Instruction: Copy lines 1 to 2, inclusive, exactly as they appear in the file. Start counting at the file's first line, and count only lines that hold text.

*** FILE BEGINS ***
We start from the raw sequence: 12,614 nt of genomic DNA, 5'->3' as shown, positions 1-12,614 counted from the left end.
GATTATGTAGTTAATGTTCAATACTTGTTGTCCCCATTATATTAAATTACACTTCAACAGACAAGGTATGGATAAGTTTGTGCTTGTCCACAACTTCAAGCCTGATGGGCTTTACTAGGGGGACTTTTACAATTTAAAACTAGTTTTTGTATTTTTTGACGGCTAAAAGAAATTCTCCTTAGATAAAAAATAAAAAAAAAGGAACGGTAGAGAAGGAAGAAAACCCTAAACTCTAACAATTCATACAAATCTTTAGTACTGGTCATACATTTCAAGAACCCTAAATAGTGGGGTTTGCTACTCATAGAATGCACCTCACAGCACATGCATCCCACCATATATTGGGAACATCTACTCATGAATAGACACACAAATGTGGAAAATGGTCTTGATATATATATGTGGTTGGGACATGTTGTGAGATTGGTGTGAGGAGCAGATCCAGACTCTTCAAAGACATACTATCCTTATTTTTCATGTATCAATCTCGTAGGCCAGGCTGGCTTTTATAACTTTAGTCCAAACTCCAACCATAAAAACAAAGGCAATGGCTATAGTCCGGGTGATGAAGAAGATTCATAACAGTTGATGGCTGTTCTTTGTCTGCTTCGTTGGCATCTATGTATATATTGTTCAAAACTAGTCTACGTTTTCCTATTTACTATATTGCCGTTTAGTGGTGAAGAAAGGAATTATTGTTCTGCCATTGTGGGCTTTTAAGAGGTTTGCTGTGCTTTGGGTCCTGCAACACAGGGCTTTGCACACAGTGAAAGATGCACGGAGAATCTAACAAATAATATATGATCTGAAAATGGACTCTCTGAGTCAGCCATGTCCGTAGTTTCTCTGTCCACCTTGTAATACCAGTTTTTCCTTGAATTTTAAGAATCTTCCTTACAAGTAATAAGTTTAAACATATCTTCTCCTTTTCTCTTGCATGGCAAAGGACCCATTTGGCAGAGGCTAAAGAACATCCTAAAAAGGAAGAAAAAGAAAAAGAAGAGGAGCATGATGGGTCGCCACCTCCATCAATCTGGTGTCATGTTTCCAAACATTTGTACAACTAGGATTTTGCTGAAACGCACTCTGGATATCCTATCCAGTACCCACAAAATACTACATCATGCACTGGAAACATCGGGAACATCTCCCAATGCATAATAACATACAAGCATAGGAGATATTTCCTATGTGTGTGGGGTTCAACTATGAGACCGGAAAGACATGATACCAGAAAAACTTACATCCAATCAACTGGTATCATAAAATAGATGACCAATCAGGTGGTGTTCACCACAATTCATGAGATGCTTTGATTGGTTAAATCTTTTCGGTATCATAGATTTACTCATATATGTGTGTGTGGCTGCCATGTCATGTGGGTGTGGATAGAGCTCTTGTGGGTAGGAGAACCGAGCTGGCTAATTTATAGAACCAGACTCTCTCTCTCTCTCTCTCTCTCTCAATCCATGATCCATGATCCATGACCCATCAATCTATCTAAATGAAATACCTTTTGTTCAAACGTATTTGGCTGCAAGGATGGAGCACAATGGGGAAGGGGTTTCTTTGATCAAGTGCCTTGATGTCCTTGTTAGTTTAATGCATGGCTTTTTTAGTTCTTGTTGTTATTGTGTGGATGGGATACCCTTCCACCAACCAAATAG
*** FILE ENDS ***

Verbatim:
We start from the raw sequence: 12,614 nt of genomic DNA, 5'->3' as shown, positions 1-12,614 counted from the left end.
GATTATGTAGTTAATGTTCAATACTTGTTGTCCCCATTATATTAAATTACACTTCAACAGACAAGGTATGGATAAGTTTGTGCTTGTCCACAACTTCAAGCCTGATGGGCTTTACTAGGGGGACTTTTACAATTTAAAACTAGTTTTTGTATTTTTTGACGGCTAAAAGAAATTCTCCTTAGATAAAAAATAAAAAAAAAGGAACGGTAGAGAAGGAAGAAAACCCTAAACTCTAACAATTCATACAAATCTTTAGTACTGGTCATACATTTCAAGAACCCTAAATAGTGGGGTTTGCTACTCATAGAATGCACCTCACAGCACATGCATCCCACCATATATTGGGAACATCTACTCATGAATAGACACACAAATGTGGAAAATGGTCTTGATATATATATGTGGTTGGGACATGTTGTGAGATTGGTGTGAGGAGCAGATCCAGACTCTTCAAAGACATACTATCCTTATTTTTCATGTATCAATCTCGTAGGCCAGGCTGGCTTTTATAACTTTAGTCCAAACTCCAACCATAAAAACAAAGGCAATGGCTATAGTCCGGGTGATGAAGAAGATTCATAACAGTTGATGGCTGTTCTTTGTCTGCTTCGTTGGCATCTATGTATATATTGTTCAAAACTAGTCTACGTTTTCCTATTTACTATATTGCCGTTTAGTGGTGAAGAAAGGAATTATTGTTCTGCCATTGTGGGCTTTTAAGAGGTTTGCTGTGCTTTGGGTCCTGCAACACAGGGCTTTGCACACAGTGAAAGATGCACGGAGAATCTAACAAATAATATATGATCTGAAAATGGACTCTCTGAGTCAGCCATGTCCGTAGTTTCTCTGTCCACCTTGTAATACCAGTTTTTCCTTGAATTTTAAGAATCTTCCTTACAAGTAATAAGTTTAAACATATCTTCTCCTTTTCTCTTGCATGGCAAAGGACCCATTTGGCAGAGGCTAAAGAACATCCTAAAAAGGAAGAAAAAGAAAAAGAAGAGGAGCATGATGGGTCGCCACCTCCATCAATCTGGTGTCATGTTTCCAAACATTTGTACAACTAGGATTTTGCTGAAACGCACTCTGGATATCCTATCCAGTACCCACAAAATACTACATCATGCACTGGAAACATCGGGAACATCTCCCAATGCATAATAACATACAAGCATAGGAGATATTTCCTATGTGTGTGGGGTTCAACTATGAGACCGGAAAGACATGATACCAGAAAAACTTACATCCAATCAACTGGTATCATAAAATAGATGACCAATCAGGTGGTGTTCACCACAATTCATGAGATGCTTTGATTGGTTAAATCTTTTCGGTATCATAGATTTACTCATATATGTGTGTGTGGCTGCCATGTCATGTGGGTGTGGATAGAGCTCTTGTGGGTAGGAGAACCGAGCTGGCTAATTTATAGAACCAGACTCTCTCTCTCTCTCTCTCTCTCTCAATCCATGATCCATGATCCATGACCCATCAATCTATCTAAATGAAATACCTTTTGTTCAAACGTATTTGGCTGCAAGGATGGAGCACAATGGGGAAGGGGTTTCTTTGATCAAGTGCCTTGATGTCCTTGTTAGTTTAATGCATGGCTTTTTTAGTTCTTGTTGTTATTGTGTGGATGGGATACCCTTCCACCAACCAAATAG